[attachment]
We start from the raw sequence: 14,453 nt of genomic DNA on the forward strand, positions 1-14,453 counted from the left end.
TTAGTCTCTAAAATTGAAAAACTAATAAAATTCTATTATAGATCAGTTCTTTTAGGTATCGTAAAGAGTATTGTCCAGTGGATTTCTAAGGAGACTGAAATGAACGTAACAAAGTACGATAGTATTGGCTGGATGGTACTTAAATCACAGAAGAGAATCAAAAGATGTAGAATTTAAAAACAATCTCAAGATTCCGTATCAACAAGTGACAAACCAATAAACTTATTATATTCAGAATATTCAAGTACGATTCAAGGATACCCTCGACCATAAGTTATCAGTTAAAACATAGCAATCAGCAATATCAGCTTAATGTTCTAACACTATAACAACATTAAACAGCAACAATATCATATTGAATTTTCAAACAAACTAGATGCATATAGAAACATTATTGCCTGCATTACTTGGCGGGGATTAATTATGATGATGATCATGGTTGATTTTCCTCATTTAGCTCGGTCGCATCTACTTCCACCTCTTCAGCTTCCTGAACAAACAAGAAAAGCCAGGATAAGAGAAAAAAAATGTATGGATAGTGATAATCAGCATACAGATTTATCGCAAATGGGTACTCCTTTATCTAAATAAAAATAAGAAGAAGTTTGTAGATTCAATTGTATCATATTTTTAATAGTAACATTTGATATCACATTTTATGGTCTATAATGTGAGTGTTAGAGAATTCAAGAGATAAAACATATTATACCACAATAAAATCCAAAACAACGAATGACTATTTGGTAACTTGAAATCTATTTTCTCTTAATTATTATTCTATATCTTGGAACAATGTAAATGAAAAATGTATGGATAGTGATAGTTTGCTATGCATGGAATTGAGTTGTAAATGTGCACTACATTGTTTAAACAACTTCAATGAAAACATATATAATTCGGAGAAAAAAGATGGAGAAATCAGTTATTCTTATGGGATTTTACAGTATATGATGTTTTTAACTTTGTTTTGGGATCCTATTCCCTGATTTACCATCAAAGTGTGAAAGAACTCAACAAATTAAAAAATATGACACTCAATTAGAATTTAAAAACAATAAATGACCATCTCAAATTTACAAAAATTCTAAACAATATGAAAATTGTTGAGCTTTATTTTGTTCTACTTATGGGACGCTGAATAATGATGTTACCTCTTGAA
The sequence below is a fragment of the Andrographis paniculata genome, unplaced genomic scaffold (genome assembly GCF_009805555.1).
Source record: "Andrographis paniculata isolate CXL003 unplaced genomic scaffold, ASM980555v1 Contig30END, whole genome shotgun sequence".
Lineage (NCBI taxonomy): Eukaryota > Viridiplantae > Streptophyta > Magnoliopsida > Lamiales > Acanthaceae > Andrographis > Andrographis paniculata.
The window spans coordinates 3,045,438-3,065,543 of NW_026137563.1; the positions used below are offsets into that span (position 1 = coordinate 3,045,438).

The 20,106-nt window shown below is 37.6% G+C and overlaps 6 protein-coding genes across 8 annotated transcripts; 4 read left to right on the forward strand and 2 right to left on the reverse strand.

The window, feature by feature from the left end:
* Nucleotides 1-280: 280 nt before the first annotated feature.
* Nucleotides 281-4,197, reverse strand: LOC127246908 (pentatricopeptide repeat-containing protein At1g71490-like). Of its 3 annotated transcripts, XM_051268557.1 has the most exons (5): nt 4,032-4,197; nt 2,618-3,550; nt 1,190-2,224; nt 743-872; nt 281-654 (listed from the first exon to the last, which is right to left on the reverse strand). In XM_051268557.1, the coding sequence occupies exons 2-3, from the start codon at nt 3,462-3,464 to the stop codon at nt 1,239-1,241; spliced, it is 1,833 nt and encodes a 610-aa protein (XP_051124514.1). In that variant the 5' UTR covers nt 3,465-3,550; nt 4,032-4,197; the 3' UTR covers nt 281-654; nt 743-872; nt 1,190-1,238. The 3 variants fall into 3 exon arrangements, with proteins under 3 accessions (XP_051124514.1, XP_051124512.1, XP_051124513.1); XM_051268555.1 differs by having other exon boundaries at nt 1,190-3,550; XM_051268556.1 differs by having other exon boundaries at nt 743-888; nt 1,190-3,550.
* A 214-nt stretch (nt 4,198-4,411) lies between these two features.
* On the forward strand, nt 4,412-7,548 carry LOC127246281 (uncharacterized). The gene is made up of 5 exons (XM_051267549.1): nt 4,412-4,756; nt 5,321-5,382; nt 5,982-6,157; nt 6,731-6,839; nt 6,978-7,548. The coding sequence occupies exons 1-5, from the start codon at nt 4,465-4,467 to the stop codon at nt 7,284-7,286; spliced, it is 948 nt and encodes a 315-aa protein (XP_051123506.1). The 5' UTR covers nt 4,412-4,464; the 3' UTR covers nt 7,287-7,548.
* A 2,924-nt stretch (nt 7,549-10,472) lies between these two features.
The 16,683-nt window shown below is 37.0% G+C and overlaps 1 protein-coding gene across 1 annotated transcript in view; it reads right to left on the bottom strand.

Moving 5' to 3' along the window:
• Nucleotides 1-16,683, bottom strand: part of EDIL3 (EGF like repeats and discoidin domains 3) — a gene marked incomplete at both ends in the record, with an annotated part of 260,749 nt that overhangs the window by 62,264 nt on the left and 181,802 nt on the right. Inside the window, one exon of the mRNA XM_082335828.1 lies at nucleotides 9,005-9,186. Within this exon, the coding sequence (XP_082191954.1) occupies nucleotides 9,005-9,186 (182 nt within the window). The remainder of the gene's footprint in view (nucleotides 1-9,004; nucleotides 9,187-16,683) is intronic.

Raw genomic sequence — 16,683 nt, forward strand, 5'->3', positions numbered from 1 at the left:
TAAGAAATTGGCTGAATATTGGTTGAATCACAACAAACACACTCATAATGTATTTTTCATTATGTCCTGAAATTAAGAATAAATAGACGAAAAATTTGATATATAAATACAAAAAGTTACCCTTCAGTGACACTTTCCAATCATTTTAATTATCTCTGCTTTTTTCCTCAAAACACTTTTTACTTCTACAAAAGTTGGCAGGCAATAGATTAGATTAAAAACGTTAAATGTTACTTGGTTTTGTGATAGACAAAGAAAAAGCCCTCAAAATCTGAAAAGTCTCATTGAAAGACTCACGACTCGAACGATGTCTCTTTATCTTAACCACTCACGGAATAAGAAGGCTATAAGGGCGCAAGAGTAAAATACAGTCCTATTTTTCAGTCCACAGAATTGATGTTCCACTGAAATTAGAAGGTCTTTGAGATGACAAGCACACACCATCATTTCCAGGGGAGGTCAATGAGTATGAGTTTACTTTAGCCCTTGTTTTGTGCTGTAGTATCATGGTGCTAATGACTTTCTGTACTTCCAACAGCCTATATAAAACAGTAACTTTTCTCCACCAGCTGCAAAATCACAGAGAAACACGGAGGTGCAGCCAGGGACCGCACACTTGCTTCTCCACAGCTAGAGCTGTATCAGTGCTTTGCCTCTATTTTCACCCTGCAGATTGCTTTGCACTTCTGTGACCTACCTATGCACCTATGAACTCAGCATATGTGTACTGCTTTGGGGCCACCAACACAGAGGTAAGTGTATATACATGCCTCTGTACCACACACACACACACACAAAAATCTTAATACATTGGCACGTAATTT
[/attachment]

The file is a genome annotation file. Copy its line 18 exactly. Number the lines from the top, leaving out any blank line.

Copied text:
TAAGAAATTGGCTGAATATTGGTTGAATCACAACAAACACACTCATAATGTATTTTTCATTATGTCCTGAAATTAAGAATAAATAGACGAAAAATTTGATATATAAATACAAAAAGTTACCCTTCAGTGACACTTTCCAATCATTTTAATTATCTCTGCTTTTTTCCTCAAAACACTTTTTACTTCTACAAAAGTTGGCAGGCAATAGATTAGATTAAAAACGTTAAATGTTACTTGGTTTTGTGATAGACAAAGAAAAAGCCCTCAAAATCTGAAAAGTCTCATTGAAAGACTCACGACTCGAACGATGTCTCTTTATCTTAACCACTCACGGAATAAGAAGGCTATAAGGGCGCAAGAGTAAAATACAGTCCTATTTTTCAGTCCACAGAATTGATGTTCCACTGAAATTAGAAGGTCTTTGAGATGACAAGCACACACCATCATTTCCAGGGGAGGTCAATGAGTATGAGTTTACTTTAGCCCTTGTTTTGTGCTGTAGTATCATGGTGCTAATGACTTTCTGTACTTCCAACAGCCTATATAAAACAGTAACTTTTCTCCACCAGCTGCAAAATCACAGAGAAACACGGAGGTGCAGCCAGGGACCGCACACTTGCTTCTCCACAGCTAGAGCTGTATCAGTGCTTTGCCTCTATTTTCACCCTGCAGATTGCTTTGCACTTCTGTGACCTACCTATGCACCTATGAACTCAGCATATGTGTACTGCTTTGGGGCCACCAACACAGAGGTAAGTGTATATACATGCCTCTGTACCACACACACACACACACAAAAATCTTAATACATTGGCACGTAATTT